Sunday, May 23, 2010

Purslane: More Solution than Problem

The other day while removing the plastic row covers from the sweet corn field I noticed purslane growing among the stalks. As an edible weed it, like dandelions, inspires mixed feelings. Some don't mind it, some see it only as a nuisance, and others harvest it like mad.

I would say I fall somewhere in between. I don't really mind it, but it can get to be a bit overwhelming in the garden. And even then I sometimes leave it to act as a living mulch. This year I've given in and am using the farmers recommended plastic mulch. Incredibly strong winds and heavy rains can quickly erode valuable topsoil here, not to mention the somewhat long hot, dry spells that come as the spring turns into summer.

Purslane doesn't ask for much - hence, it's now naturalized state - so it isn't using valuable nutrients that other garden crops might need. The seeds are viable in the soil for about five years, so it's also bound to rebound even after a heavy harvest. It's so ridiculously good for you and tasty that it seems like a no-brainer to eat it. (Not to mention I didn't have to do anything to encourage it's growth.) If I feel it's getting a bit out of control I harvest a big bundle and take it home to add - stems and all - to salad. One grower made what sounds like a fantastic stew from a good round of weeding.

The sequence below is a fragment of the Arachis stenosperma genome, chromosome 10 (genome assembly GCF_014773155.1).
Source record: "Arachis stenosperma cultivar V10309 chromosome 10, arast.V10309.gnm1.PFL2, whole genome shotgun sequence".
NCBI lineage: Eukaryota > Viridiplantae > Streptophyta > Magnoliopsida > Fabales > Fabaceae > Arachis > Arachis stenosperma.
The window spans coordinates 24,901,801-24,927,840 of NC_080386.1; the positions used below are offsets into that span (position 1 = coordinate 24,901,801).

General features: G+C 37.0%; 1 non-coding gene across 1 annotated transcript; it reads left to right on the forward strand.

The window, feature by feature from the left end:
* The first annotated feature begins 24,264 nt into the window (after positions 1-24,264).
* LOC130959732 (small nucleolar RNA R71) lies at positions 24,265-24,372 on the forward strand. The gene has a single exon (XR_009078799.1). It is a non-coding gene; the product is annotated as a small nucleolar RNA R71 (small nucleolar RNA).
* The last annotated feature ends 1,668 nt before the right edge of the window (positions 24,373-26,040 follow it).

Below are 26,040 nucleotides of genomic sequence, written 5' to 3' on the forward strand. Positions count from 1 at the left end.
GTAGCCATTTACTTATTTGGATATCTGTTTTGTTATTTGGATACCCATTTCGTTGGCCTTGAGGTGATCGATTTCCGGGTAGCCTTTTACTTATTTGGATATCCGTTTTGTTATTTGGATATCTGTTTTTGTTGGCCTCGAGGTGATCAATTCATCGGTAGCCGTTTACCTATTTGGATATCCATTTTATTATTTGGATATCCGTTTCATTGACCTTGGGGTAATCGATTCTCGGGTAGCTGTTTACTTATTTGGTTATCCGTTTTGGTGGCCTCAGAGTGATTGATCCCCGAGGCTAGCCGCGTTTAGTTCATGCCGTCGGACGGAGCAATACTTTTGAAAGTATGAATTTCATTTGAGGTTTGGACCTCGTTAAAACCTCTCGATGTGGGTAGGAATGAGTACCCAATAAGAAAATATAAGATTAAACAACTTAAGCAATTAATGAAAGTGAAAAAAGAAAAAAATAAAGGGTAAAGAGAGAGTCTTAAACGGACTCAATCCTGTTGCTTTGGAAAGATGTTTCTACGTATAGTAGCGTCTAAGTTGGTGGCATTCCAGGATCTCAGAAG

Anjuli said...

I'm just amazed at all the things we are able to eat from a garden. There is a particular green which grows in Malaysia- mainly around drains etc- but we harvest it and it makes a tasty vegetable.

Joan Lambert Bailey said...

What's the name of the green, Anjuli? I love hearing about edible wild things. Friends of ours who run One Life taught us about sansai - mountain vegetables - on our first trip with them. Essentially, they're wild plants that people learned to eat and relied on for generations. It's utterly fascinating. I feel so radical when I pick and eat purslane!

lisa anne said...

It is said that if you have purslane show up, you have very good soil.

Joan Lambert Bailey said...

I like that, Lisa Anne. I'll have to tell that to the farmers I work with. They think I'm a bit mad to leave it in the garden, but we like to eat it too much to get rid of it. My theory also is that it helps mitigate some of the heat my kale plants might not be overly interested in this time of year.Thanks for reading!